A work is not to be judged of by any effects on the bodies of men; such as tears, trembling, groans, load outcries, agonies of body, or the failing of bodily strength. . . . It is no argument that a work is not of the Spirit of God that some who are the subjects of it have been in a kind of ecstasy, wherein they have been carried beyond themselves, and have had their minds transported into a train of strong and pleasing . . . visions, as though they were rapt up even to heaven, and there saw glorious sights. I have been acquainted with some such instances, and I see no need of bringing in the help of the devil into the account that we give of these things.
Jonathan Edwards was involved in a great debate that had been raging regarding whether or not what we now know as the "Great Awakening" was really of God. Edwards challenged his opponents to go to the scenes of revival and see for themselves whether what was happening was of God. Charles Chauncy, one of his fiercest opponents, took up this challenge and was an eyewitness of some of these things. In his SEASONABLE THOUGHTS ON THE STATE OF RELIGION (Boston, 1743), p. 239, Chauncy wrote of one meeting as follows:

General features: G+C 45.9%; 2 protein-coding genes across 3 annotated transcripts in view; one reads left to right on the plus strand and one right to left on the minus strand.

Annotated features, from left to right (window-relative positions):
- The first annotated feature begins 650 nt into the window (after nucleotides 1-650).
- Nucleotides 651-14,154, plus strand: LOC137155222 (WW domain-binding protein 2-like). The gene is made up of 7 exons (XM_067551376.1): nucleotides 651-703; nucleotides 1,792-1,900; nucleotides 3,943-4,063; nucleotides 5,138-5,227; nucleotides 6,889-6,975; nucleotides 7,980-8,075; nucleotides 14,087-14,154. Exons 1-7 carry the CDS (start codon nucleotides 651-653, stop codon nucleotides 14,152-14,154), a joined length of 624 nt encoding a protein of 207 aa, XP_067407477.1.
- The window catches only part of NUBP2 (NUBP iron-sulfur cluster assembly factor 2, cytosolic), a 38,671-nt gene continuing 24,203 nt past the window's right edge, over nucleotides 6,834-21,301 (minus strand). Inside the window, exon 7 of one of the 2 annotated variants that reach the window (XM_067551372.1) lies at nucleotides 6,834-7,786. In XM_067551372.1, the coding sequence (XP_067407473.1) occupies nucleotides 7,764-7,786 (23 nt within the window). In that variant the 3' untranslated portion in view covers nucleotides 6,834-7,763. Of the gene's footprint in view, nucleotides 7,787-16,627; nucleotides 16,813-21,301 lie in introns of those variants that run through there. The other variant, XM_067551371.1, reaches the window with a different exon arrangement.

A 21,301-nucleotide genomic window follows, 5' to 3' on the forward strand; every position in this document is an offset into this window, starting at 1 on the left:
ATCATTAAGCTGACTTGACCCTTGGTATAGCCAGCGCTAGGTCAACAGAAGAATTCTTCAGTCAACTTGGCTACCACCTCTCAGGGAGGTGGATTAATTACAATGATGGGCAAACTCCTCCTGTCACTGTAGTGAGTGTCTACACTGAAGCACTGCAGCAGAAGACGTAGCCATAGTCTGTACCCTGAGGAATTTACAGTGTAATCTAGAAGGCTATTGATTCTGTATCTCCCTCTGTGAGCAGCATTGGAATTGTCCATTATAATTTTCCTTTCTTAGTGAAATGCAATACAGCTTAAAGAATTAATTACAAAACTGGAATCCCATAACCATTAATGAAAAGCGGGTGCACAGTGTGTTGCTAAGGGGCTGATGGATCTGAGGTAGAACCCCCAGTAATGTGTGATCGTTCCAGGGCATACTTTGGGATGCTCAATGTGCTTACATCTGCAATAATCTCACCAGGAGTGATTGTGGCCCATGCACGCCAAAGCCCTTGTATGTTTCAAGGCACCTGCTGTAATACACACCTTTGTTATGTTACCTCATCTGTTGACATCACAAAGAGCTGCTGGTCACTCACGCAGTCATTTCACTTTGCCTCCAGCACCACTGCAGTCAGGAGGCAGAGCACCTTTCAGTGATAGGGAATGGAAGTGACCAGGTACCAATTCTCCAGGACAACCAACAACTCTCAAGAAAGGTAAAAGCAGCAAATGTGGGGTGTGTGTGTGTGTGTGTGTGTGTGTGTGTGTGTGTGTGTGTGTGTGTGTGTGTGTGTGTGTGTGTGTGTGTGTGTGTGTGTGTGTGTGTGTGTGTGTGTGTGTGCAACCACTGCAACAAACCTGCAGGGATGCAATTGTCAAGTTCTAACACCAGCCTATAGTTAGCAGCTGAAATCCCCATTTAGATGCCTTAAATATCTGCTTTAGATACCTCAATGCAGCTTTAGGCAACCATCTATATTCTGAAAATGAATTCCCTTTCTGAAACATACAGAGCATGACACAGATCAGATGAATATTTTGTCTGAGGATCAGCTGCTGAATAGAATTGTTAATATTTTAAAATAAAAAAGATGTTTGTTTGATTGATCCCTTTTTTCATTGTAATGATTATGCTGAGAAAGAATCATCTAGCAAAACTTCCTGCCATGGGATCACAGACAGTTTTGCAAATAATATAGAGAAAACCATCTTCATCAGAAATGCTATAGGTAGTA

The meeting was carried on with what appeared to me great confusion; some screaming out in distress and anguish; some praying; others singing; some again jumping up and down the house, while others were exhorting; some lying along on the floor, and others walking and talking: the whole with a very great noise, to be heard at a mile's distance, and continued almost the whole night.